Banks will now have to register San Diego city homes in the foreclosure process into a tracking database starting early next year.
The new requirement, approved by the City Council on Tuesday on a 5-3 vote, is meant to help city code enforcement officers track and address potential problem properties, which could trigger crime, safety issues and drops in property values. Council members Kevin Faulconer, Carl DeMaio and Lorie Zapf opposed the measure.
Under the new ordinance, lenders will have to provide accurate information of the responsible contacts of such homes upon the filing of a notice of default, which is the first formal step in the foreclosure process. Similar ordinances exist in 70-plus other California cities, based on council documents.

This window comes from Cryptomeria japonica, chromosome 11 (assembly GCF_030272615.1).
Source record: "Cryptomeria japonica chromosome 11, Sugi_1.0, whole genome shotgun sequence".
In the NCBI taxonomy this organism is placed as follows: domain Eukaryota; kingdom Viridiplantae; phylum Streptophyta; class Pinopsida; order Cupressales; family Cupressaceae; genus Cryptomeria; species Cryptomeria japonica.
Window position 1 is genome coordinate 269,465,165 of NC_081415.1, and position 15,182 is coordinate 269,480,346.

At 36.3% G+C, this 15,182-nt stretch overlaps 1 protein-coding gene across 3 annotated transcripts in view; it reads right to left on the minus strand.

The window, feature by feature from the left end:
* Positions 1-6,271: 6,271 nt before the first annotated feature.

“We could get another wave of foreclosures and defaults,” said Councilman David Alvarez, who was the key council supporter of this ordinance. “This will prepare us for the next wave.”
Center on Policy Initiatives and Alliance of Californians for Community Empowerment were the main drivers of the ordinance.
Banks will have to pay a $76 fee for each property within 10 days of the notice of default filing. If lenders fail to do this, they will face a fine of $100 a day, capped at $5,000 a year.
San Diego County has suffered through more than 65,000 foreclosures since 2007, mainly the result of reckless lending practices…
Read the rest of this article by U~T San Diego here: “Foreclosure registry measure passes in San Diego”.
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